Dr. Collins joined Plymouth State University in June 2015 as the founding Program Director to develop and implement the DPT program. He was previously on faculty in the Department of Physical Therapy at the University of Massachusetts Lowell (1998 – 2015), having served as Chair of the PT Department (2008 – 2013) and Program Director of the DPT program (2008 – 2012).
His clinical experience focused on general and cardiopulmonary physical therapy. His dissertation on “Job Strain and its Electrocardiographically Assessed Pathophysiological Correlates” in 2003 required computational modeling as well as bio-statistical analysis and led to several publications, national and international presentations and speaking opportunities. The multi-scale approach to data integration and analysis developed during this dissertation in the consideration of exposure, human health, performance and disease continues to influence Dr. Collins’ teaching and scholarship.
Dr. Collins has over 50 publications and presentations in peer-reviewed journals; has presented at local, national, and international conferences and is the author of a Cardiac System chapter in the Acute Care Handbook for Physical Therapists, edited by Jaime Paz and Michelle Panik; and a chapter on Cardiopulmonary Anatomy for Cardiopulmonary Physical Therapy, a text edited by William DeTurk and Lawrence Cahalin. He serves as Editor for the Cardiopulmonary Physical Therapy Journal, and is a peer reviewer for the journals: Hypertension; Safety and Health at Work; Computers in Biology and Medicine; and Occupational and Environmental Medicine.
Dr. Collins is a member of the American Physical Therapy Association, including the Cardiovascular & Pulmonary; Education; and Orthopedic Sections; the Philosophy of Science Association, American Physiological Society, Society for Psychophysiological Research and the Chartered Institute for Ergonomics & Human Factors (UK).
Dr. Collins’ scholarly interests include clinical epistemology and reasoning, particularly the dynamic use of three modes of inference in practice (inductive, deductive and abductive). This interest includes reasoning about the causal structure of knowledge that underlies practice, particularly the hierarchy of adaptation and how adaptive levels interact, influence each other and inform action based on our belief’s regarding causation and possible worlds. This primary interest provides Dr. Collins with the flexibility to engage and collaborate with physical therapists across the full range of practice specialties and settings.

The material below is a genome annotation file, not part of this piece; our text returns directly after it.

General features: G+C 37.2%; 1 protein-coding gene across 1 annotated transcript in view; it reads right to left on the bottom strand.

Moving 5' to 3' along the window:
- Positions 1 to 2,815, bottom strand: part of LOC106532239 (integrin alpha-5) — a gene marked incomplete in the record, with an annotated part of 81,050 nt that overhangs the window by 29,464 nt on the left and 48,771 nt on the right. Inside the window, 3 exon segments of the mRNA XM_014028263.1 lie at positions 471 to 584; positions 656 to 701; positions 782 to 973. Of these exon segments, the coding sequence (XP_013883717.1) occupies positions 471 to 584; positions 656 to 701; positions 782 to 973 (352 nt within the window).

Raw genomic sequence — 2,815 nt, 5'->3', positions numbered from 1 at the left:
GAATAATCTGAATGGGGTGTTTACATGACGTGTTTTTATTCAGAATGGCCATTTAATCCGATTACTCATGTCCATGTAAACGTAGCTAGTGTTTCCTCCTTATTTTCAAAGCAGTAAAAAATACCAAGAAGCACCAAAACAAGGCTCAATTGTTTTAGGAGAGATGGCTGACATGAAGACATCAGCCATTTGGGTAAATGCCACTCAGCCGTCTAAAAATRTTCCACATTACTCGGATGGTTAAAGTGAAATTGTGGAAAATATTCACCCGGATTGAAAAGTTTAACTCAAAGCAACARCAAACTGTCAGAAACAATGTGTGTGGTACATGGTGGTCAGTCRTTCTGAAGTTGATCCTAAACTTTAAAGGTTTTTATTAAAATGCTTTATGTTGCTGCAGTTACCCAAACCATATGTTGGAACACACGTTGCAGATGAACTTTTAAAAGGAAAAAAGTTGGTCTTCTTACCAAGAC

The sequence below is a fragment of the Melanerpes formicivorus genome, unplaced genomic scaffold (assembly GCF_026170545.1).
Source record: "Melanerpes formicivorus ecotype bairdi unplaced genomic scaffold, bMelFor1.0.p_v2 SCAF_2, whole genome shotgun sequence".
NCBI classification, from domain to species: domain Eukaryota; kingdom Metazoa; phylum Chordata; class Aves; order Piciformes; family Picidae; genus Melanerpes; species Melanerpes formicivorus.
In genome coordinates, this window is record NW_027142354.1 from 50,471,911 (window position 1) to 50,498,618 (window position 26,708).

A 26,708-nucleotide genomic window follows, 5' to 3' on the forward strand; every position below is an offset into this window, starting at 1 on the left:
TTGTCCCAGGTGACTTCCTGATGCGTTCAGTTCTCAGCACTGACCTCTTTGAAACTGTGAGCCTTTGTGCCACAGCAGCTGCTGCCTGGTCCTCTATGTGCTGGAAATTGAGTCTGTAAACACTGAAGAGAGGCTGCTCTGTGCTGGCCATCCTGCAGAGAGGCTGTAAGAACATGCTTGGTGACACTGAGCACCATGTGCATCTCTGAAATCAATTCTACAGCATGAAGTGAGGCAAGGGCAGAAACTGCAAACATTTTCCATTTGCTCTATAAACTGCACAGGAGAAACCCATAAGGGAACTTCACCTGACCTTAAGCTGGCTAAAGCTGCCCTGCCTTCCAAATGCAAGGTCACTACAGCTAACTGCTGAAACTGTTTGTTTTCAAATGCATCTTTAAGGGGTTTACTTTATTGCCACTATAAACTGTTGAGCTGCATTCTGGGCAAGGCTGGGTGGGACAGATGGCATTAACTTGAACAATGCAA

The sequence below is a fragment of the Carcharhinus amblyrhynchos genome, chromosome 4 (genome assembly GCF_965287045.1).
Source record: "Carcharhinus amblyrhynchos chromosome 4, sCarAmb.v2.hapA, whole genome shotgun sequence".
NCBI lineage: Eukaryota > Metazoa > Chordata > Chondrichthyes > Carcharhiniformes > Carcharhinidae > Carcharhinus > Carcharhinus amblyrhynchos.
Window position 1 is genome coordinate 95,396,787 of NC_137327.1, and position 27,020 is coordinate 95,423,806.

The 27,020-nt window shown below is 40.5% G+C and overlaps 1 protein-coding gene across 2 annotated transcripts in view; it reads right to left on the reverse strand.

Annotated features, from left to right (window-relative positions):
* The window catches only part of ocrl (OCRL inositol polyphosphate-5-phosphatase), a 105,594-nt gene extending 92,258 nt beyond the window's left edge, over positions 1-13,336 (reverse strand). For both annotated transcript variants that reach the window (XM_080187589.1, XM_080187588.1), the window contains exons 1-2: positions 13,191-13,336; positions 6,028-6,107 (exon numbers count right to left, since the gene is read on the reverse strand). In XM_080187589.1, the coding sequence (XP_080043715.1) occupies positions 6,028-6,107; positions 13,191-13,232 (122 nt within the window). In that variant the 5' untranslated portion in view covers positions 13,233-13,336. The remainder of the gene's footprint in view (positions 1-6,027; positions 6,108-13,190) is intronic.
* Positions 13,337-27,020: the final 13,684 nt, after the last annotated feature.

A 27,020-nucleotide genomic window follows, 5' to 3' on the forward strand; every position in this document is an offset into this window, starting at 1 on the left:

Current research focuses on exposure modeling to improve function and performance with training and rehabilitation from an ergonomic systems perspective – meaning, without separation of physiology and behavior; we cannot separate the physical from the mental when it comes to function & performance.
Selected Peer Reviewed Publication (from >50)
Collins SM. Dias K. Heart Failure: Stability, Decompensation and Readmission. Cardiopulmonary Physical Therapy Journal. 2016; 26: 58-72.
Collins SM. Dynamic Inference in Cardiopulmonary PT Practice Cardiopulmonary Physical Therapy Journal. 2015; 25(4), p118-119.
Medina-Mirapeix F, DelBano-Aledo ME , Escolar-Reina P, Montilla-Herrador J, Collins SM. Relevant patient perceptions and experiences for evaluating quality of interaction with physiotherapists during outpatient rehabilitation: a qualitative study. 2015; Physiotherapy, 100(2014)73-79
Medina-Mirapeix F, Navarro EN, Escolar-Reina P, Montilla-Herrador J, Valera-Garrido F, Collins SM. Mobility activities measurement for outpatient rehabilitation settings. Archives of Physical Medicine & Rehabilitation, 92(4): 632-639 doi:10.1016/j.apmr.2010.11.025 .
Collins SM, Karasek R. Reduced Vagal Cardiac Control Variance in Exhausted and High Strain Job Subjects. International Journal of Occupational Medicine & Environmental Health, 2010; 23(3):1–15; DOI 10.2478/v10001-010-0029-0
Collins SM. Occupational Factors, Fatigue and Cardiovascular Disease. Cardiopulmonary Physical Therapy Journal. 2009, 20(2):28-31.